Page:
Will the Stars Align in Vegas?

 

Bill Laimbeer has a head coach record of 228-170 and 30-21 playoff record. 

Bill Laimbeer has a head coach record of 228-170 and 30-21 playoff record. 

  On Tuesday, the WNBA released a statement announcing the departure of its San Antonio Stars franchise to a new location: Las Vegas. The Stars, who have not announced whether or not they will be changing their name, will be owned and operated by MGM Resorts International, a Las Vegas based group that owns and operates various casinos/hotels in Las Vegas, such as Mandalay Bay, the MGM Grand, and the Bellagio. The Stars’ home arena will be the 12,000-seat Mandalay Bay Events Center (not the T-Mobile Arena, where the newly-created Las Vegas Golden Knights of the NHL play their home games). Bill Laimbeer will be leaving his position as head coach of the New York Liberty to become president and head coach of Las Vegas.

The move will sever the partnership between the Stars and their sister NBA franchise, the San Antonio Spurs. And it puts the Stars in the heart of the pro sports boom that’s happening in Vegas. Sin City just acquired the Stars and the Golden Knights, and the Los Angeles Raiders of the NFL are set to move there by 2020. What will this mean in terms of the team’s popularity? Having a sister franchise has been a boon to WNBA teams in the past, as it gives them opportunities for cross-promotion, and such teams have historically done a more sustainable job of promoting their franchises. What will the market look like for a WNBA team in Vegas, a market that’s getting its first ever professional basketball team?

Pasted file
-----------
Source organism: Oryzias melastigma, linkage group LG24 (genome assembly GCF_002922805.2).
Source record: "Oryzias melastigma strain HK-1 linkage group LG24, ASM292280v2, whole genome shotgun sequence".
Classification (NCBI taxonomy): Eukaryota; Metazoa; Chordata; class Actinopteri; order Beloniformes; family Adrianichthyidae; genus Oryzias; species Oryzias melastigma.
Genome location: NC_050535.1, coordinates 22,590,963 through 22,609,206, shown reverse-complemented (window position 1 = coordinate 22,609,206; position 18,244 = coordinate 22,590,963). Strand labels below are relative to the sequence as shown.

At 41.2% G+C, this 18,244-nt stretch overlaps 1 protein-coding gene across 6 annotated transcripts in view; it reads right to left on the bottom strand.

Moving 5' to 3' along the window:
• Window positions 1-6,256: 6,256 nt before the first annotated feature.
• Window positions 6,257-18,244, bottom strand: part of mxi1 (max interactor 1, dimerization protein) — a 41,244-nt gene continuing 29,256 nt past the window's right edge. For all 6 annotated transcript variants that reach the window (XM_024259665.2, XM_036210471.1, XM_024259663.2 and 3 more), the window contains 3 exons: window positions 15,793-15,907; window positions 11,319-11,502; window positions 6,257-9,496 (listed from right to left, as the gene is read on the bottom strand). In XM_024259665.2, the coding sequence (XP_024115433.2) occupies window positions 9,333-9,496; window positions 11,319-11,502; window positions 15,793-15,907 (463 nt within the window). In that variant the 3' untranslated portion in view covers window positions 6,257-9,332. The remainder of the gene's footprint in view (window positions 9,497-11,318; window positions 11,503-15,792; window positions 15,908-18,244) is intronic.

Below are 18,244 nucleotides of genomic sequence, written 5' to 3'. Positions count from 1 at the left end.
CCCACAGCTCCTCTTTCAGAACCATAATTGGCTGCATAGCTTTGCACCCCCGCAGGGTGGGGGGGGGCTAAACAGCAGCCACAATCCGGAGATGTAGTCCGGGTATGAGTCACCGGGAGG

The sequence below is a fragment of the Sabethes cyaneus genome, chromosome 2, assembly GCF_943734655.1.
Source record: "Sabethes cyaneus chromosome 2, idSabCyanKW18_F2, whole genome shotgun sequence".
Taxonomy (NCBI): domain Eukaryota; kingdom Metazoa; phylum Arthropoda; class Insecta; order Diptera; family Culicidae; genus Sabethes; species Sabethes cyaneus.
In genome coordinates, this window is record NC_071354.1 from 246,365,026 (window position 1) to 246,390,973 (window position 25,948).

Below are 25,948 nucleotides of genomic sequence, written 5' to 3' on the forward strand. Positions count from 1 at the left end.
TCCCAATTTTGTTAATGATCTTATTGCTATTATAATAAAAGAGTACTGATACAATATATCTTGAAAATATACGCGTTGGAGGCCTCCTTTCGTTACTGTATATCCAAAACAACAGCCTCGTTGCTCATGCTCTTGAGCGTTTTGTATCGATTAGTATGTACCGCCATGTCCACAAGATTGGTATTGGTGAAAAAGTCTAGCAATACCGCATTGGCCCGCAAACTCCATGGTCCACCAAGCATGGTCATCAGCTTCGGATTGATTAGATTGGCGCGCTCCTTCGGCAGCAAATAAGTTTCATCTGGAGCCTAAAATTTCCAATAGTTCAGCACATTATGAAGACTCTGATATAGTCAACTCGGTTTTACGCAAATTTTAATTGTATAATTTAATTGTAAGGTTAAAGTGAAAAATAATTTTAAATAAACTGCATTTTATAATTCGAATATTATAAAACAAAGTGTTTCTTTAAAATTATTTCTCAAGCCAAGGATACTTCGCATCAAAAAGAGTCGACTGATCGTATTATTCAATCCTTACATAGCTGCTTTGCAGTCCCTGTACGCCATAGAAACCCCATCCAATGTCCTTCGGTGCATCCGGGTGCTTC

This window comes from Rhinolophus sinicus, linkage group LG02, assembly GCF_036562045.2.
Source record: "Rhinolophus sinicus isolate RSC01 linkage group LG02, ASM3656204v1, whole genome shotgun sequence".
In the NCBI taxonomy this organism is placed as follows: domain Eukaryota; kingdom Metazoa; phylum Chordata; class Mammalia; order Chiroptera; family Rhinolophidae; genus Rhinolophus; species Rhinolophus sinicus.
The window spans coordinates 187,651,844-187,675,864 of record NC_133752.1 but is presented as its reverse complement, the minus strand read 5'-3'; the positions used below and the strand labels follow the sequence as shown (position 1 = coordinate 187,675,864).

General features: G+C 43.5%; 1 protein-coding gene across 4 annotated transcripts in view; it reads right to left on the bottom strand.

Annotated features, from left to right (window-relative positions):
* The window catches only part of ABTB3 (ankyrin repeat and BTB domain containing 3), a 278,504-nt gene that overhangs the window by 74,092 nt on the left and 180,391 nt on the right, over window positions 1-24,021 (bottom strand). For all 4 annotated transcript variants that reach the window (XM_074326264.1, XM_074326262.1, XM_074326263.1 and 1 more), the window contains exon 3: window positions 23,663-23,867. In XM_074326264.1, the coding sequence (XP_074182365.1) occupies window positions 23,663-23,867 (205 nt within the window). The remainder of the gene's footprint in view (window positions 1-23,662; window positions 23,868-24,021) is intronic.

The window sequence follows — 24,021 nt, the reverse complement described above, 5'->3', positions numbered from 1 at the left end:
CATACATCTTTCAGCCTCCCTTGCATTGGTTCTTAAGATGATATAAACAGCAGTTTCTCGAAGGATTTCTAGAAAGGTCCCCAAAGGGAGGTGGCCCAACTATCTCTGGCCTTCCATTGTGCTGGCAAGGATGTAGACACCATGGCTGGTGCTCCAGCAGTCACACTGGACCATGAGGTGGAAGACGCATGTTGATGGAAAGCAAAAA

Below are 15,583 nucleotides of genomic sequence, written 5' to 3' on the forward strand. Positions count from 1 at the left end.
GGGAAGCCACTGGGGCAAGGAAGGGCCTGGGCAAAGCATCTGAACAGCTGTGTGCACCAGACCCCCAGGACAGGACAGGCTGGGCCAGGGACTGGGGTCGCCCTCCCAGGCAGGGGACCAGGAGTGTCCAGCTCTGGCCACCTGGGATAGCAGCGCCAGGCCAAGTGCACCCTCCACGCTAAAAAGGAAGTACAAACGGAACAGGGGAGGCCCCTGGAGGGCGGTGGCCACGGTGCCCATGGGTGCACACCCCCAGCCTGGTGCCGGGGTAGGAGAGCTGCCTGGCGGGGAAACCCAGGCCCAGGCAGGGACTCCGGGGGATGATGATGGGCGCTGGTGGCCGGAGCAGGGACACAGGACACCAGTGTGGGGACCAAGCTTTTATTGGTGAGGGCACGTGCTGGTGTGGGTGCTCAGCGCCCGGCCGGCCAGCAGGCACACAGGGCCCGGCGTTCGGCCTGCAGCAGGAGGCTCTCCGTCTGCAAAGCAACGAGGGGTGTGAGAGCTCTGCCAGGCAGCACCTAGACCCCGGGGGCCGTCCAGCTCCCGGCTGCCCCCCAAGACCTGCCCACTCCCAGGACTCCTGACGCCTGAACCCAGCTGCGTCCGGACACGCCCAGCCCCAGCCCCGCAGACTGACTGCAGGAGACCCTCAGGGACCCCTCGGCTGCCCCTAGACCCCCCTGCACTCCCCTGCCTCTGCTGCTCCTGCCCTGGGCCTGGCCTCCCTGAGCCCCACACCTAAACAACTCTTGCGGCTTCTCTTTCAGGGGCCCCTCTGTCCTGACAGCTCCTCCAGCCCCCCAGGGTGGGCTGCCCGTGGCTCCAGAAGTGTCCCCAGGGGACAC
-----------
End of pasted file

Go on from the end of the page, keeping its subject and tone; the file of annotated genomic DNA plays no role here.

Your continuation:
Las Vegas has never had a professional sports team before this year, so it’s tough to say. But we can’t really ignore that gambling will be a factor. MGM Resorts International operates many high-end casinos in Vegas, and it would be in their interest to promote gambling on the WNBA; now they have an avenue by which to do it. In fact, the Stars aren’t the only team to be owned by a casino: Mohegan Sun owns the Connecticut Sun, who, when they relocated in 2003, changed their name (from the Orlando Miracle) to match up with the branding. The move could even be a stepping stone to Las Vegas acquiring its own sister NBA franchise, and with how quickly the city has been acquiring pro teams, it certainly could be possible.

 

By: Michael Negrin 

WNBAinsidr Contributing writer